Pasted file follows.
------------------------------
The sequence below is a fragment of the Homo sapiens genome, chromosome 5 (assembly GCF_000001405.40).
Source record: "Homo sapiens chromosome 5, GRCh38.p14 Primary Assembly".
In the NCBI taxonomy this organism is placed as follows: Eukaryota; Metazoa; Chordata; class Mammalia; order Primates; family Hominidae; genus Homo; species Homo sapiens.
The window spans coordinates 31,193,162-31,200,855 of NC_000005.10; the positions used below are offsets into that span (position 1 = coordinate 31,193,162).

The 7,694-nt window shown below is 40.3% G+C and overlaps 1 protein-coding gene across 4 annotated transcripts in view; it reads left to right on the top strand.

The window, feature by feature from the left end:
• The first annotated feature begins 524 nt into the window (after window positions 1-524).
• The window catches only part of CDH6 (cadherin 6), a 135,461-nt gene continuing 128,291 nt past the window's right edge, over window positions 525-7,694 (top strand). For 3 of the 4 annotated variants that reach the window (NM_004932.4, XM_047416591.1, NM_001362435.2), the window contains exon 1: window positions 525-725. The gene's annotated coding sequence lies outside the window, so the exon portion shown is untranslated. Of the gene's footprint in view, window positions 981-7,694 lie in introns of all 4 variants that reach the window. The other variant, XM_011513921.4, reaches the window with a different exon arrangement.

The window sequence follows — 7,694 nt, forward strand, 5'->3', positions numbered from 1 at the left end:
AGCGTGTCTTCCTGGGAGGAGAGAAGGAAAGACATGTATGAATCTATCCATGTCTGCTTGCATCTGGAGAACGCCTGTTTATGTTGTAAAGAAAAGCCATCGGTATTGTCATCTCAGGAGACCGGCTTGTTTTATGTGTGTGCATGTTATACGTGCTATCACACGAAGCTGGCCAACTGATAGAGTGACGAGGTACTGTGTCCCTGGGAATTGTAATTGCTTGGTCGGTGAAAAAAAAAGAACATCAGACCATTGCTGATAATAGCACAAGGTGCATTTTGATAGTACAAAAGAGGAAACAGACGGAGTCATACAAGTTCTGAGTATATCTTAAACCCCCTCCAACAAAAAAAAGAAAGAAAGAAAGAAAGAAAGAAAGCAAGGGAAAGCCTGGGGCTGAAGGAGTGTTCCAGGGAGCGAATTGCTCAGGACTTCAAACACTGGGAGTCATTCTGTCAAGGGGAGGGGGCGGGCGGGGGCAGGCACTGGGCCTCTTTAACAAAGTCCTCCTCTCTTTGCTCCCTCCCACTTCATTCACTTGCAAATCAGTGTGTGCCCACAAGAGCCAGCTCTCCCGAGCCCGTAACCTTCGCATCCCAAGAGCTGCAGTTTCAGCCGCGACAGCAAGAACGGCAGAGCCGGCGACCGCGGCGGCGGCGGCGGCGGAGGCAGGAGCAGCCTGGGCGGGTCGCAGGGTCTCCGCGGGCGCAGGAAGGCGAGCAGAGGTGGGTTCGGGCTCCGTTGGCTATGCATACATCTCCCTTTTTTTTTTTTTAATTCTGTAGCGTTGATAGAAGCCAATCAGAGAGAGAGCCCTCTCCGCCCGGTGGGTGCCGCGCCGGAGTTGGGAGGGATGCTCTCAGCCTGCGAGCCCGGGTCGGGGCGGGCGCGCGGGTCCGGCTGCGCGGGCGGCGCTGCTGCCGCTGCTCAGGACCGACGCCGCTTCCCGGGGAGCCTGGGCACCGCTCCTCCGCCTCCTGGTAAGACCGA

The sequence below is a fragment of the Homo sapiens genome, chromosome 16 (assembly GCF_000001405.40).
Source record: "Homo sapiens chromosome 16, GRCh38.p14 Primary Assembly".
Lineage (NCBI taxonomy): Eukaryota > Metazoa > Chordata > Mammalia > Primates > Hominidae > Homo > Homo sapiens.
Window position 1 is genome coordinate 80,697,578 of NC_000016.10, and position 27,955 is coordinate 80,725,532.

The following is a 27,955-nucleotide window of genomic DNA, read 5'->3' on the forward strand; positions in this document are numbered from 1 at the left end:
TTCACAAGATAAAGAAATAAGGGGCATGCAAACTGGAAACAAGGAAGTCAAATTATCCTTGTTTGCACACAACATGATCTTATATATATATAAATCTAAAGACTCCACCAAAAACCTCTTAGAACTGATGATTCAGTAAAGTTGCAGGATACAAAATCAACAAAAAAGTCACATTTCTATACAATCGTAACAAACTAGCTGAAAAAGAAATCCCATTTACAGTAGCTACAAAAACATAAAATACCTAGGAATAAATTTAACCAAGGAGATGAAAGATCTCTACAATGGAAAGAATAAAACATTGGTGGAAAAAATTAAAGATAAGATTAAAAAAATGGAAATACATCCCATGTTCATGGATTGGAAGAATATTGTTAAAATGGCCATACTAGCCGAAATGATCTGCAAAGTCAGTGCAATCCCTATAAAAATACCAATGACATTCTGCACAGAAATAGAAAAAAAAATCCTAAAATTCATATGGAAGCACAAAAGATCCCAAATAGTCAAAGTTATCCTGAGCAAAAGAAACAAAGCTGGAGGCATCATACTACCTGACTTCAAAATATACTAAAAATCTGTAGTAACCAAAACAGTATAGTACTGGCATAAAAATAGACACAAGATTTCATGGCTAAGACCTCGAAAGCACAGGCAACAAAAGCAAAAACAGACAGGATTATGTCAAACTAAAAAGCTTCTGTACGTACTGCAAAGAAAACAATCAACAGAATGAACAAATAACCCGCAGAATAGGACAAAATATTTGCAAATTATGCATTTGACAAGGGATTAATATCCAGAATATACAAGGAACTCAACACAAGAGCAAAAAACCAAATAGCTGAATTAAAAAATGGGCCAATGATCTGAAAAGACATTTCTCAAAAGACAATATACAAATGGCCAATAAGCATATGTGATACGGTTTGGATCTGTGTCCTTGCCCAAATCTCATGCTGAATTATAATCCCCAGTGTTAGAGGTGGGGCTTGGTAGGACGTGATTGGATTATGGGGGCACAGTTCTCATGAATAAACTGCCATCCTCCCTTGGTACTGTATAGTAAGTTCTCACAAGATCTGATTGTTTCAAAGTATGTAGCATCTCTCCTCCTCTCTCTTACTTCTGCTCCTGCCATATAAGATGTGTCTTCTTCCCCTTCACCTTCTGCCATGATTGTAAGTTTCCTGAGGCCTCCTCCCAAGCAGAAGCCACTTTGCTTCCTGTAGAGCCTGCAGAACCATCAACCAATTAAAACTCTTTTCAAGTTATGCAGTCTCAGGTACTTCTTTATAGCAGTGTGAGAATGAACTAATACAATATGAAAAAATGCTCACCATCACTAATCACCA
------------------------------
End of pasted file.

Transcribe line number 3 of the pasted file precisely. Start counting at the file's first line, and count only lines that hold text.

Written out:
In the NCBI taxonomy this organism is placed as follows: Eukaryota; Metazoa; Chordata; class Mammalia; order Primates; family Hominidae; genus Homo; species Homo sapiens.